Archive for the ‘Search Tools’ Category
The National Library of Medicine began keeping separate statistics on partial retractions in December 2006 and reporting them on the MEDLINE Key Indicators page when a journal identified an article as partially retracted. In 2006, NLM expected that partial retractions would be a new designation that publishers would be using. These were cases when some aspect of the article, such as a table, chart, image, etc., was determined to be incorrect, but the overall methodology or conclusion(s) of the paper were not affected. Since 2006, only 42 articles have been designated as “partially retracted.” In addition, the Committee on Publication Ethics (COPE) Retraction Guidelines state that partial retractions make it difficult for users to know which parts of an article are or are not reliable or the correct status of the article.
Beginning in October 2016, NLM will discontinue the identification of partial retractions in MEDLINE/PubMed. Previously, the Retracted Publication designation was added as a Publication Type to the citation for the article, which also triggered the Retracted Article banner on the Abstract display in PubMed, and Retraction of Publication was used as the Publication Type for the notice citation. NLM also linked the citations using a “Partial retraction in” label on the article citation and a “Partial retraction of” label on the notice citation. Instead, this type of notice will be treated as a published erratum. NLM will no longer use the retraction-related Publication Types on these citations, and the Retracted Article banner will no longer appear on the Abstract display; the notice citation will have Published Erratum as the Publication Type. The citations will continue to be linked, but will use an “Erratum in” label on the article citation and an “Erratum for” label on the notice citation, as is the case for other errata/correction notices. NLM has edited the existing 42 pairs of citations to reflect the new policy and the “Errata” Fact Sheet has been edited to reflect the new policy.
On Wednesday, October 19, 11:00am – 12:00pm PDT, NLM will host the first session of a new Insider’s Guide to Accessing NLM Data series of webinars, beginning with Welcome to E-utilities for PubMed. The webinar series will promote more powerful and flexible ways of accessing NLM data, starting with an introduction to the Application Programming Interfaces (APIs) for PubMed and other NCBI databases. The series is geared toward librarians and other information specialists who have experience using PubMed via the traditional Web interface, but now want to dig deeper. This class will start with the very basics of APIs, and then move on to showing how to get started using the E-utilities API to search and retrieve records from PubMed. The class will also showcase some specific tools and utilities that information specialists can use to work with E-utilities, helping to prepare for subsequent Insider’s Guide classes. The session will conclude by looking at some practical examples of E-utilities in the real world, and hopefully inspire you to get out and put these lessons to use!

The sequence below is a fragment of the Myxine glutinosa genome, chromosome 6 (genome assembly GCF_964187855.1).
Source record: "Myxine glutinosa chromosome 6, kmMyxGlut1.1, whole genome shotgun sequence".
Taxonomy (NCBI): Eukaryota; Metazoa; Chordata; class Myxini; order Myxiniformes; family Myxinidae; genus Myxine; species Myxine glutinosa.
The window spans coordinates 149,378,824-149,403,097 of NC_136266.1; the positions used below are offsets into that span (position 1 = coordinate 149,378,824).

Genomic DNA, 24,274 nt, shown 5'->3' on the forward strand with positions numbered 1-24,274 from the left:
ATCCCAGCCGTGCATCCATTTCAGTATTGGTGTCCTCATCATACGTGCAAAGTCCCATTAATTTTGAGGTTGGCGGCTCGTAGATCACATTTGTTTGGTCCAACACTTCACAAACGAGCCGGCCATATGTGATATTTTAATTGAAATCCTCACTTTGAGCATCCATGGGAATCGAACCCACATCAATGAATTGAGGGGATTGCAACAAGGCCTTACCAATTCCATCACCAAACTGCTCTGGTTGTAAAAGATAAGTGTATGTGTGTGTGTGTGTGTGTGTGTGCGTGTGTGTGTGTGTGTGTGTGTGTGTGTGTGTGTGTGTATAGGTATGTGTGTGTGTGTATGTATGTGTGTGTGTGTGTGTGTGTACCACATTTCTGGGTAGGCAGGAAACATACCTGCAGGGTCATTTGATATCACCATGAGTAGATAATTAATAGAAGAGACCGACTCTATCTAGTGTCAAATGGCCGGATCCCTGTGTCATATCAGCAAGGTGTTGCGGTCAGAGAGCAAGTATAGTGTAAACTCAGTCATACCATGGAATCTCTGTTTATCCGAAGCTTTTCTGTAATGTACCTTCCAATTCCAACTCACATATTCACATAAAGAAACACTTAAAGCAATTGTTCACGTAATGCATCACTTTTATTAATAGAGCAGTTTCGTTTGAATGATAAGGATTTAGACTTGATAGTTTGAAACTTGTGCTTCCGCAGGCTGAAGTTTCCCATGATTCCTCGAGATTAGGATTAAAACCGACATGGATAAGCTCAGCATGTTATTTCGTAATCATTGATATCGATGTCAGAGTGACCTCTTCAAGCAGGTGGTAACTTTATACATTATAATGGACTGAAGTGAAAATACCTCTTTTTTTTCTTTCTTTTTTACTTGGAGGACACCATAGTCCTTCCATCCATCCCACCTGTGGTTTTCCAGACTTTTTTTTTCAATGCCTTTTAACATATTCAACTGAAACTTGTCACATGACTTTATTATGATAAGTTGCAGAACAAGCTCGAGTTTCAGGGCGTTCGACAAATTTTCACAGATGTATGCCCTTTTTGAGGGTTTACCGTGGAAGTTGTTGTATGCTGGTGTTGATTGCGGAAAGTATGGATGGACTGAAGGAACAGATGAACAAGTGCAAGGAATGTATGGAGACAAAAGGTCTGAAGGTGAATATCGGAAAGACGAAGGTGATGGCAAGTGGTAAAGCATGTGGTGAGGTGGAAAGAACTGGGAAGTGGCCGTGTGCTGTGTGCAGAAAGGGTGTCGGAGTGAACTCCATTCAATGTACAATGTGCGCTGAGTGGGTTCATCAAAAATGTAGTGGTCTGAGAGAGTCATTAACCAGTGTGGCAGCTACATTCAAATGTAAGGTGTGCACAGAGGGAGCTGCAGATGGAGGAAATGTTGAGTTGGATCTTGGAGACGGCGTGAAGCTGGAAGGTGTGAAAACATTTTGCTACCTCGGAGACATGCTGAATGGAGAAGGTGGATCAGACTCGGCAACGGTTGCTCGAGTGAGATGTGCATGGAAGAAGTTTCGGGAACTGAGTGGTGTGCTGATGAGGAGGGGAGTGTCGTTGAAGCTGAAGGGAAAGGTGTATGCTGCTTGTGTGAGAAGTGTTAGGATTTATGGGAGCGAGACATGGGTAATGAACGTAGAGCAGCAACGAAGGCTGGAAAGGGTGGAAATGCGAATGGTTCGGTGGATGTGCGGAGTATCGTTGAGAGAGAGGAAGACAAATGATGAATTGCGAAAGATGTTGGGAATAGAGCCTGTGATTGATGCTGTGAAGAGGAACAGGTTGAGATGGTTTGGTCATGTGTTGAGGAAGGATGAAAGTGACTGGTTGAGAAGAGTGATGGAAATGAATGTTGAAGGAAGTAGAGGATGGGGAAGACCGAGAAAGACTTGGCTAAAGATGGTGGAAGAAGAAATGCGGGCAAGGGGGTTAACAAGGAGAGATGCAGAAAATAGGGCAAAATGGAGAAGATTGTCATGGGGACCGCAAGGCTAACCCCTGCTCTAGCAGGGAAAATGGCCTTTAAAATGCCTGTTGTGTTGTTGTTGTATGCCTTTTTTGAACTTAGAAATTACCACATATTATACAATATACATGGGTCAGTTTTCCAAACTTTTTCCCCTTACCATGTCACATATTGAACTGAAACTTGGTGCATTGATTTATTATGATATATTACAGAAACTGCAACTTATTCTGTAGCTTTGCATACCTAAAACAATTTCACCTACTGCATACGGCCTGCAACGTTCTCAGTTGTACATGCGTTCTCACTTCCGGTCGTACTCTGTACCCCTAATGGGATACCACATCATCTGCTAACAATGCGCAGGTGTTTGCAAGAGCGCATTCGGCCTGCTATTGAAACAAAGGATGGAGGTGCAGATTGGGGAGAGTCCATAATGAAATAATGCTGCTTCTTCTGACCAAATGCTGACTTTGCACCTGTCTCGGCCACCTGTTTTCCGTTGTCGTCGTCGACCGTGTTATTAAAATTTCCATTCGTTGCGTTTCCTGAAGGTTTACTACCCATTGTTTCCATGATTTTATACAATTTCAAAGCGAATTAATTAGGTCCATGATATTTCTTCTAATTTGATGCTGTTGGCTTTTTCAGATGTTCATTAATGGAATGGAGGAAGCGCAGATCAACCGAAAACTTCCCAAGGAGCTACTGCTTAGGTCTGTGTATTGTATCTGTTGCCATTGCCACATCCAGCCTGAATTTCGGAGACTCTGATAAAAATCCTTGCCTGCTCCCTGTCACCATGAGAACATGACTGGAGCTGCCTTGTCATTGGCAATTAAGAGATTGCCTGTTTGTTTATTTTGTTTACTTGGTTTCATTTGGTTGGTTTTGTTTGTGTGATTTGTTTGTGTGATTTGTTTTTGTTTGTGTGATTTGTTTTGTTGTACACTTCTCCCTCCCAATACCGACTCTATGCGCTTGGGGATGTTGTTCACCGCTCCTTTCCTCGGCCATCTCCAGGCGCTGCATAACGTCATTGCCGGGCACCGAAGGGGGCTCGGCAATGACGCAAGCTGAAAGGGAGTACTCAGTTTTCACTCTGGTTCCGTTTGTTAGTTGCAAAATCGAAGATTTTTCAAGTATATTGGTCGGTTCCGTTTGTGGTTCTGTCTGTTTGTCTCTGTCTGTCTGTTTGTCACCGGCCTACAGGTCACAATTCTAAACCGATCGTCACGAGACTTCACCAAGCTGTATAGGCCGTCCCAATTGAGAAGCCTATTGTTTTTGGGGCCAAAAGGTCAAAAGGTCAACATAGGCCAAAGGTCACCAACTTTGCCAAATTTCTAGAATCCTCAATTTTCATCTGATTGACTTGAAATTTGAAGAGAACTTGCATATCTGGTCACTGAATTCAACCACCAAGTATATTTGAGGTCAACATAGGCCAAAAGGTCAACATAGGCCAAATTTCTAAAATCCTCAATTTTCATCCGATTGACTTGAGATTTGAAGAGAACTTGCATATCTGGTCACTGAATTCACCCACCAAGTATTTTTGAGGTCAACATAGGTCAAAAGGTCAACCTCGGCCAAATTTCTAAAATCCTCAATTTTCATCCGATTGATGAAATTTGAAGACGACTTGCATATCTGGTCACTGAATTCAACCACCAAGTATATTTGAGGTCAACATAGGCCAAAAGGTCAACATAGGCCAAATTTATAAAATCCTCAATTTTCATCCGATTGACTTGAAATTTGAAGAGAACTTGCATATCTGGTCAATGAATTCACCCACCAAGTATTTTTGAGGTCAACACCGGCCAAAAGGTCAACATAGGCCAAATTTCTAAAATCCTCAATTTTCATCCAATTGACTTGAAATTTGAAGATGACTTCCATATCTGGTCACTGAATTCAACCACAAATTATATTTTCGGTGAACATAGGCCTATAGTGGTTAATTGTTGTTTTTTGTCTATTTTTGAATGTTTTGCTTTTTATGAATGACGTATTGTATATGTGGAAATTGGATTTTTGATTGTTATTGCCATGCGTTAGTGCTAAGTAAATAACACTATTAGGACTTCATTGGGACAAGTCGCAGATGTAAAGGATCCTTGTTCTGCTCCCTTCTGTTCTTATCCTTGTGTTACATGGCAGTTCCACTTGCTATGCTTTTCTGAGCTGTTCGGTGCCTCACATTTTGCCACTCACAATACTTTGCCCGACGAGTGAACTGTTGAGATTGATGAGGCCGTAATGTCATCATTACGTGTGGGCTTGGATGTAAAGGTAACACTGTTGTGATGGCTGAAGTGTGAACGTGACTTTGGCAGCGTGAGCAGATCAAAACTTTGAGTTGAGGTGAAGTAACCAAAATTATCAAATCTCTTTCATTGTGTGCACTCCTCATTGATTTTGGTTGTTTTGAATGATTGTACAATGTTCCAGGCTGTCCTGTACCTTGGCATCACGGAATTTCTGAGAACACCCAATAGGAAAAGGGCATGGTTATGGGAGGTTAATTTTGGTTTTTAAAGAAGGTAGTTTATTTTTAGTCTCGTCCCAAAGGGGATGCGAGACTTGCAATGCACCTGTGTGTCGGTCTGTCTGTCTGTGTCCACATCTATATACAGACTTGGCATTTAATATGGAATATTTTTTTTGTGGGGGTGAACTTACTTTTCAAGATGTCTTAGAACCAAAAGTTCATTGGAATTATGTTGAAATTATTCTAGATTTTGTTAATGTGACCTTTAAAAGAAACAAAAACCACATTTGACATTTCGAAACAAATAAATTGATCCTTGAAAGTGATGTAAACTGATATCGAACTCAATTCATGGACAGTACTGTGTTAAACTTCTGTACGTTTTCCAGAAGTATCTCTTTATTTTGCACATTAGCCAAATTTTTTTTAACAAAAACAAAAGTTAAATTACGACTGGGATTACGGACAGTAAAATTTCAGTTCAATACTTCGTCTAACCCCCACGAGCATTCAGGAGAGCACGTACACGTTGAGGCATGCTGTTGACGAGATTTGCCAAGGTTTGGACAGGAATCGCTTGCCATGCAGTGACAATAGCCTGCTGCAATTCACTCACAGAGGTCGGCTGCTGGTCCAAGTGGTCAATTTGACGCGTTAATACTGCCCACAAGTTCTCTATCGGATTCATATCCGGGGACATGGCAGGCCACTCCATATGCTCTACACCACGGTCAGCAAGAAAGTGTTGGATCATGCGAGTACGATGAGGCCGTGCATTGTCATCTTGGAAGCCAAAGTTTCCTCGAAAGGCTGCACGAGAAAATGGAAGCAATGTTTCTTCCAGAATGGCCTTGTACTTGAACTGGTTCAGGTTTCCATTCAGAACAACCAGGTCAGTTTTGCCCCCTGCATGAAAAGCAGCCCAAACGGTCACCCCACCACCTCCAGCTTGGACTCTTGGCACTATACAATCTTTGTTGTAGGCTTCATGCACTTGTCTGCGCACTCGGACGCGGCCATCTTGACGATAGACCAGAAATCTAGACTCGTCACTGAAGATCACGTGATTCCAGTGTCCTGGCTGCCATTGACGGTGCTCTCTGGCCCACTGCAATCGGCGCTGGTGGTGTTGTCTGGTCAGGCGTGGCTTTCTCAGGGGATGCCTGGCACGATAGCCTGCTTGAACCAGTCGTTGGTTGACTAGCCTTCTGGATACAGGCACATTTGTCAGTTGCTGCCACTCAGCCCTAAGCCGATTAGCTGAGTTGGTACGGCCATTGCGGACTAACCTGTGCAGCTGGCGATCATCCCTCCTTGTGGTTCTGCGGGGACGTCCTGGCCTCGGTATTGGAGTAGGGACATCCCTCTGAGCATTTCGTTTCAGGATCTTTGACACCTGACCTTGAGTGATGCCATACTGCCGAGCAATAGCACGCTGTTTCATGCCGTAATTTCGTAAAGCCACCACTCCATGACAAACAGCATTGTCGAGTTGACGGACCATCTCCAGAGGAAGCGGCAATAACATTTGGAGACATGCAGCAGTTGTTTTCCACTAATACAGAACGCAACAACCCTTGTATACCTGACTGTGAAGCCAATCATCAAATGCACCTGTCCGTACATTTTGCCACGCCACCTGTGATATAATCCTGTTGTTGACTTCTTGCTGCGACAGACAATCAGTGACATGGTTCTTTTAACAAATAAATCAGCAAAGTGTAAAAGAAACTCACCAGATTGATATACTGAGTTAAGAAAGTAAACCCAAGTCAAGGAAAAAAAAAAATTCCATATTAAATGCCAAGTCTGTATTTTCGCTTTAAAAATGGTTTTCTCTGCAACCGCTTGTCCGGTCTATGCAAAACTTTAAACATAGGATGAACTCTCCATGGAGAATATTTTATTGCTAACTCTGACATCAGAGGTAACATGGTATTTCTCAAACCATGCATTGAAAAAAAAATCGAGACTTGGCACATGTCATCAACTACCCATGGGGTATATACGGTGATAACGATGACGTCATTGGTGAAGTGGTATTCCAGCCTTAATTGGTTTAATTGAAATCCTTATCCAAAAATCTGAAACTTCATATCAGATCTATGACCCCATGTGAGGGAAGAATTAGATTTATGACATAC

Health Hotlines was developed by NLM as a community service to help the public locate health-related information from organizations with toll free numbers. NLM has decided it will no longer update the Health Hotlines database because most of the information is now readily available through web search engines and many of the organizations no longer have toll-free numbers. Health Hotlines will remain online until the end of January, 2017, at which time it will be retired.
Medical treatments not considered part of mainstream medicine are often called complementary, integrative, or alternative medicine. Examples include herbal supplements, acupuncture, meditation, and other forms of treatment. NLM’s Arctic Health portal defines traditional healing as treatment that focuses on the health and wellness of the individual in the context of culture and community, and it incorporates Native beliefs, practices, and traditional ecological knowledge. Traditional healing may be practiced by Native American communities across the U.S., including Alaska and the Arctic region. Resources for both complementary medicine and traditional healing are available through the National Library of Medicine for many different populations, including:
- For the General Public – MedlinePlus provides an overview of various complementary and alternative therapy health topics, as well as reliable information on the health benefits and possible side effects for a long list of herbs and supplements.
- For Older Adults – NIH Senior Health discusses a variety of topics on complementary health approaches, including information on natural products, mind and body practices, the safety of these complementary health approaches, and how to be an informed consumer with complementary health treatments.